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The following script raises BrokenPipeError: [Errno 32] Broken pipe, when piped to a command like head (unless the number of lines to head exceeds the number of lines printed by the Python script).

for i in range(16386):
    print("")
$ python test-pipe.py | head -1

Traceback (most recent call last):
  File "test-pipe.py", line 2, in <module>
    print("")
BrokenPipeError: [Errno 32] Broken pipe

My understanding (from this answer and the answers to this question) is that an error is raised if a pipe is closed before the Python process has finished writing to it.

However, if I decrement the iterated range with one to 16385, the error is not raised (not sure if this threshold is the same on al machines so maybce just try a high and low number to reproduce). I initially thought this might be related to the pipe buffer size, but that is 64K for me (according to M=0; while printf A; do >&2 printf "\r$((++M)) B"; done | sleep 999, so that doesn't seem to be the reason.

Why is the occurrenceBrokenPipeError dependent on the size of what is being piped?

This is with Python 3.8.1 on Linux 5.4.15-arch1-1.

  • Here's a challenge: Demonstrate the premise of your question, that a size dependency exists, using the : command instead of the head -1 command. – JdeBP Feb 4 at 16:14
  • Have you checked what the default buffer capacity of a pipe is on your system? I bet it's close to 16Kb ... – Useless Feb 4 at 17:18
  • @Useless "I bet" you lose. – pizdelect Feb 4 at 18:26
  • 1
    @JdeBP with bash: python3 -c "for i in range(10000): print(i)" | : </dev/tcp/unix.stackexchange.com/https. If you double/triple the range, the python with fail with Broken Pipe. – pizdelect Feb 4 at 19:02
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Why is the occurrenceBrokenPipeError dependent on the size of what is being piped?

Because writing more stuff takes more time, and the right side of the pipeline may die before your python has finished writing it. Also, if the python tries to write more than it fits in the pipe buffer, it will block and give the head -1 ample time to exit.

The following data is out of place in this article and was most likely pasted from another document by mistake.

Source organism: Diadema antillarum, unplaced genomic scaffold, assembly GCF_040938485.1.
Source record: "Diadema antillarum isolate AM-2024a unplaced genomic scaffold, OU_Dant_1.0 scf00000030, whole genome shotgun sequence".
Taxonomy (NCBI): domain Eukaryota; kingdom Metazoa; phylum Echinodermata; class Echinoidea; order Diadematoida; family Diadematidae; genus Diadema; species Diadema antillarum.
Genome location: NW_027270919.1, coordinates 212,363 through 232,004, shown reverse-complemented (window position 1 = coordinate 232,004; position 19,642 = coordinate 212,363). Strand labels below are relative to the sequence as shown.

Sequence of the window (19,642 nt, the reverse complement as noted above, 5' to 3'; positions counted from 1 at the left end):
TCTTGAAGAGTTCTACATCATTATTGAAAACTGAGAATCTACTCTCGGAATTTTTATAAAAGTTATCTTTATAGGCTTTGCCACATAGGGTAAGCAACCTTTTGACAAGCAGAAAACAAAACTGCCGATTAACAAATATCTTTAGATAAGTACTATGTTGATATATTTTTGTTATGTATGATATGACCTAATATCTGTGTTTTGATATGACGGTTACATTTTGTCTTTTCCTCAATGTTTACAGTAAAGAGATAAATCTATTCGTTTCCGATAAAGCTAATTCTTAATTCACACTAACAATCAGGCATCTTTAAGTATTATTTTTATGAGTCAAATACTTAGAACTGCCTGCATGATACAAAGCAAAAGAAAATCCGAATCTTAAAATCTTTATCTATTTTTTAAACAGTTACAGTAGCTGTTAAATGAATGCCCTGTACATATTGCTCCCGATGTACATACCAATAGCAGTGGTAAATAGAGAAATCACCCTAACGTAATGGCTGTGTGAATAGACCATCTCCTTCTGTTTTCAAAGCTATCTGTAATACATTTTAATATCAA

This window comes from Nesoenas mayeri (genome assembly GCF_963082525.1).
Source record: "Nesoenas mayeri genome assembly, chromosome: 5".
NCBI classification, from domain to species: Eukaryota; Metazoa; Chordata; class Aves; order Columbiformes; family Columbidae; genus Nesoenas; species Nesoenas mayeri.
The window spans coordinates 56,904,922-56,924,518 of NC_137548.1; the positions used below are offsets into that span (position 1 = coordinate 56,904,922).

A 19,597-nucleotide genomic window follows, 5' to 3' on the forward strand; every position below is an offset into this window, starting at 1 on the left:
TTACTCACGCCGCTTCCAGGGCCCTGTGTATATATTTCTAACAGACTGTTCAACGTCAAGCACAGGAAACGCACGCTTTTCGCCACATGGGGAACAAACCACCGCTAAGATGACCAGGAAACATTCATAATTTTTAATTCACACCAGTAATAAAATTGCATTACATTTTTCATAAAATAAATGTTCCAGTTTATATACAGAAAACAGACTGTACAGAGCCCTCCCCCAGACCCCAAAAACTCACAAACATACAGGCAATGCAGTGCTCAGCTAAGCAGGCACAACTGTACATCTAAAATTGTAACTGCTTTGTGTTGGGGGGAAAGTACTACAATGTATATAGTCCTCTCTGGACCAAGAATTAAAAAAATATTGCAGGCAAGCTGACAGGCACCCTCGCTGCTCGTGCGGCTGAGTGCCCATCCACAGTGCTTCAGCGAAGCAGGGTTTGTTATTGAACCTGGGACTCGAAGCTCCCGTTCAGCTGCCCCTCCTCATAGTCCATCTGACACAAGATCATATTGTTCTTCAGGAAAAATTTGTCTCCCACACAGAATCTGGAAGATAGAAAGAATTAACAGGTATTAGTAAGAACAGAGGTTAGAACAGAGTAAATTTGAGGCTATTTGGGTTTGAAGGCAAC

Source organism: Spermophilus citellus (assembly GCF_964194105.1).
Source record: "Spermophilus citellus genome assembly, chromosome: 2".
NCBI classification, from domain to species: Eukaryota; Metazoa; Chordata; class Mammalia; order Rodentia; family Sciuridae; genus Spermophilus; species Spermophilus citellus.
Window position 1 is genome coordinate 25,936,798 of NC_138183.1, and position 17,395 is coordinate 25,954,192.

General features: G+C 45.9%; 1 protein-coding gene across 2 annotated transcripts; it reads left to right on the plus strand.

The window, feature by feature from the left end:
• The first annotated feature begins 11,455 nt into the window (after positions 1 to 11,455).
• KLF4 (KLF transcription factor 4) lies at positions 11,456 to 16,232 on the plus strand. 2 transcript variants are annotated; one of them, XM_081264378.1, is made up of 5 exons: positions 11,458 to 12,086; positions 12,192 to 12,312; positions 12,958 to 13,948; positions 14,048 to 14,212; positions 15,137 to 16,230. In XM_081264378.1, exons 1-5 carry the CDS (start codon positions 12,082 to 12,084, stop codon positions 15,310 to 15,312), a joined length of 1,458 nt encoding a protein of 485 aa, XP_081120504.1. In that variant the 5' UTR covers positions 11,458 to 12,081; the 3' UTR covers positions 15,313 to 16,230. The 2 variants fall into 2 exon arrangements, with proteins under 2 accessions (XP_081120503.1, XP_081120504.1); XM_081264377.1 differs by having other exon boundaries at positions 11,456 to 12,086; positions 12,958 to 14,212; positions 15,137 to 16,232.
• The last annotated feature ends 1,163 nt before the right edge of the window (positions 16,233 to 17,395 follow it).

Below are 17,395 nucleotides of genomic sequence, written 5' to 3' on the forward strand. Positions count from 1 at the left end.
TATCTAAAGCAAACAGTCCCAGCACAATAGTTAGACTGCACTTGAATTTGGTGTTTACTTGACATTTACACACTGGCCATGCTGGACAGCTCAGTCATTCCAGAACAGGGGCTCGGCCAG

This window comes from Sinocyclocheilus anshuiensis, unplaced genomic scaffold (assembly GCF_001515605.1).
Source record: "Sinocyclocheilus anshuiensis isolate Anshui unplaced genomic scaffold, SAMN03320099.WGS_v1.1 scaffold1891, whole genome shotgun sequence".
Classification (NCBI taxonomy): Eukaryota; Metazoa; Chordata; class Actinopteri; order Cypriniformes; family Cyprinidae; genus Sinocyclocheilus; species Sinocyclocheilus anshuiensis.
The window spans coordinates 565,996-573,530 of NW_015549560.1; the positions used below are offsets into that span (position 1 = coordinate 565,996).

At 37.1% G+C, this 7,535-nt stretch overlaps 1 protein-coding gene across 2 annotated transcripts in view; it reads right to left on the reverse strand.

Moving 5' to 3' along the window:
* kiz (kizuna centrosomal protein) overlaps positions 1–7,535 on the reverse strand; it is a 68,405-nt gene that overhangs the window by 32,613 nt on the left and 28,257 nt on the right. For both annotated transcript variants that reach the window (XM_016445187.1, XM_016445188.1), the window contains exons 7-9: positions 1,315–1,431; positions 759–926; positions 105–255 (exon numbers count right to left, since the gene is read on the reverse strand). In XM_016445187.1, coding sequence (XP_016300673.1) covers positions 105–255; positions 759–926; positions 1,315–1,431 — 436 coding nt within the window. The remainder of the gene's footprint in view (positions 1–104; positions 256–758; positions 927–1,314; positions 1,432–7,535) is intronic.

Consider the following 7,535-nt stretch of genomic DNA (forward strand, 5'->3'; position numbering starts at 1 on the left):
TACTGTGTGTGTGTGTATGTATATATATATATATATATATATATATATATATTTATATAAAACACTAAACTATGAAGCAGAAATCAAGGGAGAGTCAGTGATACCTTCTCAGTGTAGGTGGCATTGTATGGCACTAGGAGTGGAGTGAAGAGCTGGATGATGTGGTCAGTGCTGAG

Since the head -1 takes some time to live and die, the python may use that time to write all its stuff --if it fits in the pipe buffer-- and exit successfully. That's hard to predict, since the kernel is free to schedule both sides of the pipeline in any order, and may delay starting the head -1 as long as it sees fit, or it may stop it at any time.

>>> python3 -c 'for i in range(50000): print("")' | sleep .01
Traceback (most recent call last):
  File "<string>", line 1, in <module>
BrokenPipeError: [Errno 32] Broken pipe

>>> python3 -c 'for i in range(50000): print("")' | sleep .1

# OK!

But if python tries to write more stuff than it fits in the pipe, it will inexorably get an EPIPE or SIGPIPE in the end, no matter how much time it has:

>>> python3 -c 'for i in range(100000): print("")' | sleep 20
Traceback (most recent call last):
  File "<string>", line 1, in <module>
BrokenPipeError: [Errno 32] Broken pipe

but that is 64K for me ... so that doesn't seem to be the reason.

Keep in mind that python is using full buffering when the output is not a terminal; it doesn't write line by line or byte by byte, but by chunks of some size:

>>> strace -s3 -e trace=write python3 -c 'for i in range(50000): print("")' | sleep .3
write(1, "\n\n\n"..., 8193)             = 8193
write(1, "\n\n\n"..., 8193)             = 8193
write(1, "\n\n\n"..., 8193)             = 8193
write(1, "\n\n\n"..., 8193)             = 8193
write(1, "\n\n\n"..., 8193)             = 8193
write(1, "\n\n\n"..., 8193)             = 8193
write(1, "\n\n\n"..., 842)              = 842
+++ exited with 0 +++

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